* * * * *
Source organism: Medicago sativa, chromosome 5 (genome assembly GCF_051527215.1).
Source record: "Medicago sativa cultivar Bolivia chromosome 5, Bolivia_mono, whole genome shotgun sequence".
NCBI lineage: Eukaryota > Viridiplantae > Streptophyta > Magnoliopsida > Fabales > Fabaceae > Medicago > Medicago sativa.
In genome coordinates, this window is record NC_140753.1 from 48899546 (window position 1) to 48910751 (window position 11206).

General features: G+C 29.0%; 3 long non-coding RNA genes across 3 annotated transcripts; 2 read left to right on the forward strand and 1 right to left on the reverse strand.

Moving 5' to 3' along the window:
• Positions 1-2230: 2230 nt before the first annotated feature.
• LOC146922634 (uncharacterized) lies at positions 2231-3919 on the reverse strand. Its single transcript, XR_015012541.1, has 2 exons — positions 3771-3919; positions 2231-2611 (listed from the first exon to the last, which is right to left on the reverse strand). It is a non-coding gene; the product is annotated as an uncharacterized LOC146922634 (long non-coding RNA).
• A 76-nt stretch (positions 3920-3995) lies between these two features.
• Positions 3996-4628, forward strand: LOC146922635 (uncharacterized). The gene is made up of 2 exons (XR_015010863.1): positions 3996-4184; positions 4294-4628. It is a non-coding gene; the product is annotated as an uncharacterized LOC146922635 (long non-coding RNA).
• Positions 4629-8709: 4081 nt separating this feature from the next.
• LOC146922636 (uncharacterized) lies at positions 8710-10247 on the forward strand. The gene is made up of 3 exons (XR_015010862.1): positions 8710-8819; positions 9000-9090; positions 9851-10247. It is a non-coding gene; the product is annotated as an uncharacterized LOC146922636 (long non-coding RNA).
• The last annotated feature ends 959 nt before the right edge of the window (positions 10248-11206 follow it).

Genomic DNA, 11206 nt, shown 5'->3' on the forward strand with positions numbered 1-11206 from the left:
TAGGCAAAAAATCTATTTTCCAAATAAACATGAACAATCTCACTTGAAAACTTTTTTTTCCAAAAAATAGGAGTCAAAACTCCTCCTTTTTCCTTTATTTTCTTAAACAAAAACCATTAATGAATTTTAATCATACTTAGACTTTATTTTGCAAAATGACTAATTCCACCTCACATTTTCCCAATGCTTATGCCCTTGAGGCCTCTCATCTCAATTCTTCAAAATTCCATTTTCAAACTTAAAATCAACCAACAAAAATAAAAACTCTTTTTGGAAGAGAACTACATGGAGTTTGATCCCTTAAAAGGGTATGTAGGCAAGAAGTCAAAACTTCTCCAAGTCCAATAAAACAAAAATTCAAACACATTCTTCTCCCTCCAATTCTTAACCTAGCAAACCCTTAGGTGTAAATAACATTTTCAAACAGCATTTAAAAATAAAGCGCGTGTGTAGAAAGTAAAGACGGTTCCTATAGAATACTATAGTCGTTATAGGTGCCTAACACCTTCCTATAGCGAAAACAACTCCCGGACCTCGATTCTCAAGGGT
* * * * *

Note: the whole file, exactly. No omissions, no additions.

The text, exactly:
Source organism: Medicago sativa, chromosome 5 (genome assembly GCF_051527215.1).
Source record: "Medicago sativa cultivar Bolivia chromosome 5, Bolivia_mono, whole genome shotgun sequence".
NCBI lineage: Eukaryota > Viridiplantae > Streptophyta > Magnoliopsida > Fabales > Fabaceae > Medicago > Medicago sativa.
In genome coordinates, this window is record NC_140753.1 from 48899546 (window position 1) to 48910751 (window position 11206).

General features: G+C 29.0%; 3 long non-coding RNA genes across 3 annotated transcripts; 2 read left to right on the forward strand and 1 right to left on the reverse strand.

Moving 5' to 3' along the window:
• Positions 1-2230: 2230 nt before the first annotated feature.
• LOC146922634 (uncharacterized) lies at positions 2231-3919 on the reverse strand. Its single transcript, XR_015012541.1, has 2 exons — positions 3771-3919; positions 2231-2611 (listed from the first exon to the last, which is right to left on the reverse strand). It is a non-coding gene; the product is annotated as an uncharacterized LOC146922634 (long non-coding RNA).
• A 76-nt stretch (positions 3920-3995) lies between these two features.
• Positions 3996-4628, forward strand: LOC146922635 (uncharacterized). The gene is made up of 2 exons (XR_015010863.1): positions 3996-4184; positions 4294-4628. It is a non-coding gene; the product is annotated as an uncharacterized LOC146922635 (long non-coding RNA).
• Positions 4629-8709: 4081 nt separating this feature from the next.
• LOC146922636 (uncharacterized) lies at positions 8710-10247 on the forward strand. The gene is made up of 3 exons (XR_015010862.1): positions 8710-8819; positions 9000-9090; positions 9851-10247. It is a non-coding gene; the product is annotated as an uncharacterized LOC146922636 (long non-coding RNA).
• The last annotated feature ends 959 nt before the right edge of the window (positions 10248-11206 follow it).

Genomic DNA, 11206 nt, shown 5'->3' on the forward strand with positions numbered 1-11206 from the left:
TAGGCAAAAAATCTATTTTCCAAATAAACATGAACAATCTCACTTGAAAACTTTTTTTTCCAAAAAATAGGAGTCAAAACTCCTCCTTTTTCCTTTATTTTCTTAAACAAAAACCATTAATGAATTTTAATCATACTTAGACTTTATTTTGCAAAATGACTAATTCCACCTCACATTTTCCCAATGCTTATGCCCTTGAGGCCTCTCATCTCAATTCTTCAAAATTCCATTTTCAAACTTAAAATCAACCAACAAAAATAAAAACTCTTTTTGGAAGAGAACTACATGGAGTTTGATCCCTTAAAAGGGTATGTAGGCAAGAAGTCAAAACTTCTCCAAGTCCAATAAAACAAAAATTCAAACACATTCTTCTCCCTCCAATTCTTAACCTAGCAAACCCTTAGGTGTAAATAACATTTTCAAACAGCATTTAAAAATAAAGCGCGTGTGTAGAAAGTAAAGACGGTTCCTATAGAATACTATAGTCGTTATAGGTGCCTAACACCTTCCTATAGCGAAAACAACTCCCGGACCTCGATTCTCAAGGGT